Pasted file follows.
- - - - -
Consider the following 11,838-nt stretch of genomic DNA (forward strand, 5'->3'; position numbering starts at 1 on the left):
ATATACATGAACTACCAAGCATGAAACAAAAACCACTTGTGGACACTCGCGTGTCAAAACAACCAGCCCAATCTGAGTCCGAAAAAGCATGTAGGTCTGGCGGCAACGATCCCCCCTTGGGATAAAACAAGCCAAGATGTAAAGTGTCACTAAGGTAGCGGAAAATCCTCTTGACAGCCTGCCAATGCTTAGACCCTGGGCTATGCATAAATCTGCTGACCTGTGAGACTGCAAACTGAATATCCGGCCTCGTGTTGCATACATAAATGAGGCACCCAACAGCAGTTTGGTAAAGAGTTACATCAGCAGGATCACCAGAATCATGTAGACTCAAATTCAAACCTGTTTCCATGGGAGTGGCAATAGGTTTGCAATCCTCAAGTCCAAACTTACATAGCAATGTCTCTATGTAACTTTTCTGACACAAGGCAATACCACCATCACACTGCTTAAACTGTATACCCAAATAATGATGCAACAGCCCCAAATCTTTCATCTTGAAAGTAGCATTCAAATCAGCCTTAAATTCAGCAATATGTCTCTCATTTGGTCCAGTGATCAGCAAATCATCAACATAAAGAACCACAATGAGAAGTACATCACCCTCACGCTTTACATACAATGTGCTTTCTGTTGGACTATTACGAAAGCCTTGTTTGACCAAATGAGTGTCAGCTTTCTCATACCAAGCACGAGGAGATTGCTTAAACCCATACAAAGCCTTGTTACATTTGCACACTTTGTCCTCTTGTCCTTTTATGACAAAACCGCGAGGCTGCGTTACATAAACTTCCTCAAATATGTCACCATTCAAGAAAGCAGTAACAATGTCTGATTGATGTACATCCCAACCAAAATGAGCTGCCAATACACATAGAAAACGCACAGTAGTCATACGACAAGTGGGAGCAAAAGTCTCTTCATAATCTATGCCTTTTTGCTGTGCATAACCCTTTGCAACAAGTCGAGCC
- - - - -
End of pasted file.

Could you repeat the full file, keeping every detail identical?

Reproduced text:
Consider the following 11,838-nt stretch of genomic DNA (forward strand, 5'->3'; position numbering starts at 1 on the left):
ATATACATGAACTACCAAGCATGAAACAAAAACCACTTGTGGACACTCGCGTGTCAAAACAACCAGCCCAATCTGAGTCCGAAAAAGCATGTAGGTCTGGCGGCAACGATCCCCCCTTGGGATAAAACAAGCCAAGATGTAAAGTGTCACTAAGGTAGCGGAAAATCCTCTTGACAGCCTGCCAATGCTTAGACCCTGGGCTATGCATAAATCTGCTGACCTGTGAGACTGCAAACTGAATATCCGGCCTCGTGTTGCATACATAAATGAGGCACCCAACAGCAGTTTGGTAAAGAGTTACATCAGCAGGATCACCAGAATCATGTAGACTCAAATTCAAACCTGTTTCCATGGGAGTGGCAATAGGTTTGCAATCCTCAAGTCCAAACTTACATAGCAATGTCTCTATGTAACTTTTCTGACACAAGGCAATACCACCATCACACTGCTTAAACTGTATACCCAAATAATGATGCAACAGCCCCAAATCTTTCATCTTGAAAGTAGCATTCAAATCAGCCTTAAATTCAGCAATATGTCTCTCATTTGGTCCAGTGATCAGCAAATCATCAACATAAAGAACCACAATGAGAAGTACATCACCCTCACGCTTTACATACAATGTGCTTTCTGTTGGACTATTACGAAAGCCTTGTTTGACCAAATGAGTGTCAGCTTTCTCATACCAAGCACGAGGAGATTGCTTAAACCCATACAAAGCCTTGTTACATTTGCACACTTTGTCCTCTTGTCCTTTTATGACAAAACCGCGAGGCTGCGTTACATAAACTTCCTCAAATATGTCACCATTCAAGAAAGCAGTAACAATGTCTGATTGATGTACATCCCAACCAAAATGAGCTGCCAATACACATAGAAAACGCACAGTAGTCATACGACAAGTGGGAGCAAAAGTCTCTTCATAATCTATGCCTTTTTGCTGTGCATAACCCTTTGCAACAAGTCGAGCC